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Health-care waste

Heath care waste is mainly generated in health care facilities (hospitals, health centers and clinics, medical stations, dental clinics, laboratories, research centers, veterinarian clinics, cattle farms) and some amounts in households. Majority of this waste is regular municipal waste (such as mixed waste (clothes, diapers, some plastic items, tissues), recyclable waste, biowaste), but some is special waste or hazardous waste. As they may cause risks to health, they need to be sorted, treated, transported and disposed safely.

It consists of expired, unused, or no longer needed medications and contaminated materials used in healthcare.

Health care waste is classified to

  • infectious waste (waste from the treatment of patients with diseases under the Communicable Diseases Act)
  • sharp waste (needles, scalpels, glass ampoules and test tubes, sharp parts of hoses, broken glass and razors)
  • ethical pathological waste (human or animal tissue, body parts, sorted to recognizable and unrecognizable waste)
  • hazardous waste (expired and unused medications, cytotocix waste, radioactive waste, waste from X-ray operations). In addition, chemical waste such as solvents, dyes, laboratory reagents, cleaning and disinfecting chemicals; waste batteries and accumulators, and mercury containing waste from broken or discarded old meters and equipment or dental amalgam sites) is generated.

The waste should be properly packaged in waste-type approved containers and marked carefully (e.g. information about the waste and a yellow waste sticker placed in the container with specific waste types). For hygiene reasons waste generated in healthcare can often not be stored, and handling of the waste can pose a safety risk. Data protection must also be considered as some of the healthcare waste contains patient names and personal identification numbers.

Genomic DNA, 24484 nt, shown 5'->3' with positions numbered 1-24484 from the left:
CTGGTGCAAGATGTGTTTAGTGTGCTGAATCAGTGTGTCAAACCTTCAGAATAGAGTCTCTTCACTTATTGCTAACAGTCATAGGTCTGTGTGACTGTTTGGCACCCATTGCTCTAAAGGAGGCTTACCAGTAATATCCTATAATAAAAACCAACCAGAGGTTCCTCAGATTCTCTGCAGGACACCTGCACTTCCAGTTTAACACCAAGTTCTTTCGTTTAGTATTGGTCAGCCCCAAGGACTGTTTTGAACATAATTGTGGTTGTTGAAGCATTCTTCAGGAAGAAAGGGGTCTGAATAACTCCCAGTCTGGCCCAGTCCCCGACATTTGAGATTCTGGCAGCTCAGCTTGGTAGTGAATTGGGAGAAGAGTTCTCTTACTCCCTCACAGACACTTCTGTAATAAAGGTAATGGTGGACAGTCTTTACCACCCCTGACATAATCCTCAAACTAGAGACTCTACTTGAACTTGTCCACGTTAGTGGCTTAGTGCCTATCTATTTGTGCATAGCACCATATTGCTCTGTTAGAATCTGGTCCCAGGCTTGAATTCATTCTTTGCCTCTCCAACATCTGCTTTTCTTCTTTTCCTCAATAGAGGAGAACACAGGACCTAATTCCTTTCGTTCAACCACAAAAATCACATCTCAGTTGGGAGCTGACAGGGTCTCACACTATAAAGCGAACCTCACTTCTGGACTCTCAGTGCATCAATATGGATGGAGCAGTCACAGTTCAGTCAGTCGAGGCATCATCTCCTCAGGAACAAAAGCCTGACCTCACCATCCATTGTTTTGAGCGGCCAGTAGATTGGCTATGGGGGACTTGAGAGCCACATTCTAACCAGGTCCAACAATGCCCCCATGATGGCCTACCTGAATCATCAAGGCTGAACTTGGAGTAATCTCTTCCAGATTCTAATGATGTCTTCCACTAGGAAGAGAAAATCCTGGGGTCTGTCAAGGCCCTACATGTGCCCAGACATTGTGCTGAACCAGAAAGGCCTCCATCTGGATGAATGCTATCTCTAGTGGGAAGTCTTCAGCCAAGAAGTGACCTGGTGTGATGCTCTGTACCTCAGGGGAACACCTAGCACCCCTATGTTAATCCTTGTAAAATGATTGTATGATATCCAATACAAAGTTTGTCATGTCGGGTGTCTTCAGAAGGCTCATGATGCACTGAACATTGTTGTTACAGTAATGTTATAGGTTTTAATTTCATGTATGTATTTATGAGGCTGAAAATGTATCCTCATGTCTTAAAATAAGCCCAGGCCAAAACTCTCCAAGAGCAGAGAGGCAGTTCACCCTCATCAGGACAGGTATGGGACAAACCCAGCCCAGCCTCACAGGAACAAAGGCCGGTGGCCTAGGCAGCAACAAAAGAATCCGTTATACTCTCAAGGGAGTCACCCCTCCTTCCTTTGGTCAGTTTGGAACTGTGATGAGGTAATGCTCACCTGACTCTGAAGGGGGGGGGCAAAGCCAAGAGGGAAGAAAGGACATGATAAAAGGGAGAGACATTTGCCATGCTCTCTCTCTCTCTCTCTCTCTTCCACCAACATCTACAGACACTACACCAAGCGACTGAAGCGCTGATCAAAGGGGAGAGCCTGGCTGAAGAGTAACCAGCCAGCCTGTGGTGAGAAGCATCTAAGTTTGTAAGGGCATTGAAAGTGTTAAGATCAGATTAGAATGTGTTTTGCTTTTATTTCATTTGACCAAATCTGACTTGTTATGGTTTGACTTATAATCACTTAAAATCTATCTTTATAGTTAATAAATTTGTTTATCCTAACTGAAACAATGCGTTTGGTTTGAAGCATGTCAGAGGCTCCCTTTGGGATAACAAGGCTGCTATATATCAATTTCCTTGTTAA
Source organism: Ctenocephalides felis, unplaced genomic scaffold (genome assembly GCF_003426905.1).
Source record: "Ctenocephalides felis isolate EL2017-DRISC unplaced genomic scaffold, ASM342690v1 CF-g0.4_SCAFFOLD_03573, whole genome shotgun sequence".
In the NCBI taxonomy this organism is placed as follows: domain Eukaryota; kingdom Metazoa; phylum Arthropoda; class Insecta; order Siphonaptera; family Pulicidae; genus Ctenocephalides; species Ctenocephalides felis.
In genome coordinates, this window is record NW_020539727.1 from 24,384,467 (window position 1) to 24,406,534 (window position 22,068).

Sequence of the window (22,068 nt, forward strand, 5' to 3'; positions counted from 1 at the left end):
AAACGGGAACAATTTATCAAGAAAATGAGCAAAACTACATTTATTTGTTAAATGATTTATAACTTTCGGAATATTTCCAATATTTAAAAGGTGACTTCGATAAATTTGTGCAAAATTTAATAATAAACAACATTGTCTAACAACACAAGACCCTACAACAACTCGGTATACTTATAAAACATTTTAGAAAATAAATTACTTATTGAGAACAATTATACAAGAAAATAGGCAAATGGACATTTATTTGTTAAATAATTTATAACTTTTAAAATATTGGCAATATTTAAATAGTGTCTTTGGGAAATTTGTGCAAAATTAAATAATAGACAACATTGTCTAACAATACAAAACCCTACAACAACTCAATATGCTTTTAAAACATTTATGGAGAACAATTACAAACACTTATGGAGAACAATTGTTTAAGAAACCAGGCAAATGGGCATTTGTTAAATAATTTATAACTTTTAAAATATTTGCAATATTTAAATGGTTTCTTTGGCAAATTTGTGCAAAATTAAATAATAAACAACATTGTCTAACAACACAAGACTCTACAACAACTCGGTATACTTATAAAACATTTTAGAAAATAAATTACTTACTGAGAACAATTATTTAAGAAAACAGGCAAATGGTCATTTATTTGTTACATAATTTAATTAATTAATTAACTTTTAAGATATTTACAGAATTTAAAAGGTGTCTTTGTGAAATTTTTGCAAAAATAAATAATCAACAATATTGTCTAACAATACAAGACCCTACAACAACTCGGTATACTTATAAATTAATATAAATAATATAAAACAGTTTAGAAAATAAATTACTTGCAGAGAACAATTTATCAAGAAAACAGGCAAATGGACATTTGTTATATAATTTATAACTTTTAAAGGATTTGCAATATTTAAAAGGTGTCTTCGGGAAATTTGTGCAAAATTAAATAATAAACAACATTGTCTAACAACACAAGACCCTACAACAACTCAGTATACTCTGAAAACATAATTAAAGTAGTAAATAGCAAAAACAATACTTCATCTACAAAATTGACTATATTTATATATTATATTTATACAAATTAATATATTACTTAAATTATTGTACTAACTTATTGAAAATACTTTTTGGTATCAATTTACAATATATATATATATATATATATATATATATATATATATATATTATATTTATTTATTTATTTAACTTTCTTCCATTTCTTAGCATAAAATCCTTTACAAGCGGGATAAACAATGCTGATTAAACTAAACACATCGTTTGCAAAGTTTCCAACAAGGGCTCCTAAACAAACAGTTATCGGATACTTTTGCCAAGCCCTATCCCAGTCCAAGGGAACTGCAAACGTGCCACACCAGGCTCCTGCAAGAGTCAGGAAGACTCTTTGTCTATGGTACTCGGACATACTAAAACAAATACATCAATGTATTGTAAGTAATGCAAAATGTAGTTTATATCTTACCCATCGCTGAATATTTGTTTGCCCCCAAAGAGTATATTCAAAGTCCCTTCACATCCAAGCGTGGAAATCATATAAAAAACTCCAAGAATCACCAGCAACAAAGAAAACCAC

In Finland, pharmacies or municipal disposal points receive pharmaceutical waste and direct it to a proper disposal in a hazardous waste plant. Returning waste to a pharmacy is free of charge. Sharp waste such as needles and syringes are also received in pharmacies when returned in a separate closed container. Pharmaceutical waste should not be placed in a mixed waste container as children may reach it. It should neither be flushed down the drain as it may cause environmental problems. In Finland, over 800 pharmacies accept unused medicines. In 2019, about 90 % of Finnish adults returned their unused medicines to a pharmacy.



Terveydenhuollon jätteet – Ekokymppi

Selvitys orgaanisen jätteen kaatopaikkakiellon vaikutuksista (

Returning expired medicines has increased in Finland (

How should medicines be disposed of? – fimea englanti – Fimea

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